The subjects of the photos range in age from their 30s to their 80s, identifying as witches and spiritual leaders. Some are wearing typical, everyday clothing, others are wearing cloaks, and many are holding objects of power -- scythes, orbs, daggers and shells. The photos are harshly lit, with all the subjects positioned close to the lens. This is designed to place emphasis on the faces of Majak's women, making us see the varying facial expressions across the spectrum of age. Julia, a younger, nude independent witch seems to glare at the onlooker with a twinge of angst, while Maria Ela, a white-haired healer, expresses a more somber and relaxed longing.
The exhibition, titled, "Women of Power," is a depiction of not only the plurality of spiritual paths that exist within Polish society, but it's also a dedication to the intensity of female wisdom. The women who decided to take part in the exhibition -- whether they are enchanters, healers or women of wisdom -- have in reality risked their reputation in their own community by publicly identifying as unconventional spiritual leaders. But the exhibit seeks to highlight the opposite effect of the women's participation -- the empowerment of the subjects through open ownership of their knowledge.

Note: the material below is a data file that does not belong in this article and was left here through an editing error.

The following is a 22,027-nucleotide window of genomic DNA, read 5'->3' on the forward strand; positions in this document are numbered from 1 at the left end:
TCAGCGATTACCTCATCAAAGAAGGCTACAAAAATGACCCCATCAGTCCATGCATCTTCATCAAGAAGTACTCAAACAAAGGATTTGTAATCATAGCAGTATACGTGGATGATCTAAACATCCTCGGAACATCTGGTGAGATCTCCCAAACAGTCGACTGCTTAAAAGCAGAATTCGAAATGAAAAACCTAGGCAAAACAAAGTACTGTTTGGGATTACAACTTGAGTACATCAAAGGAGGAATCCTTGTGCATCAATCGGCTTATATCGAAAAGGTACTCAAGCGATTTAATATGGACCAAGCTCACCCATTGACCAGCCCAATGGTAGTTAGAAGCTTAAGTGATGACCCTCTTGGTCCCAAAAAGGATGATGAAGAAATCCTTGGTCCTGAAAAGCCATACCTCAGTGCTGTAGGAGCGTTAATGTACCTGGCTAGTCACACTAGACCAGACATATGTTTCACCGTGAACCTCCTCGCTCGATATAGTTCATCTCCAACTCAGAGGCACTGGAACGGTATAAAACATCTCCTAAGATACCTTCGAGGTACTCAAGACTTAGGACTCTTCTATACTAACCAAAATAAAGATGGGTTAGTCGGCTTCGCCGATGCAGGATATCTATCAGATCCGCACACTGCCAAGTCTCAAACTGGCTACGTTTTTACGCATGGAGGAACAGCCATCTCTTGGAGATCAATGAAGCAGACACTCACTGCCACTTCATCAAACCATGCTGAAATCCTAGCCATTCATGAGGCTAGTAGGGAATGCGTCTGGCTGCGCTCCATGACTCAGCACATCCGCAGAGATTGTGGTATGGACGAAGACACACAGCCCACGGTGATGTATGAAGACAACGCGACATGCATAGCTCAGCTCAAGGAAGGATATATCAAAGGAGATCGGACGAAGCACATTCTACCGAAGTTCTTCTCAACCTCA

" Women of Power" is on view until July 14th at Porter Contemporary in New York City.
Correction: An earlier version of this article listed the women as Wiccan. In fact, there is only one Wiccan coven leader included in the group. Also, Maria Ela is not a Shaman, she is, as Katarzyna Majak explained in an e-mail, "a healer and a visionary."
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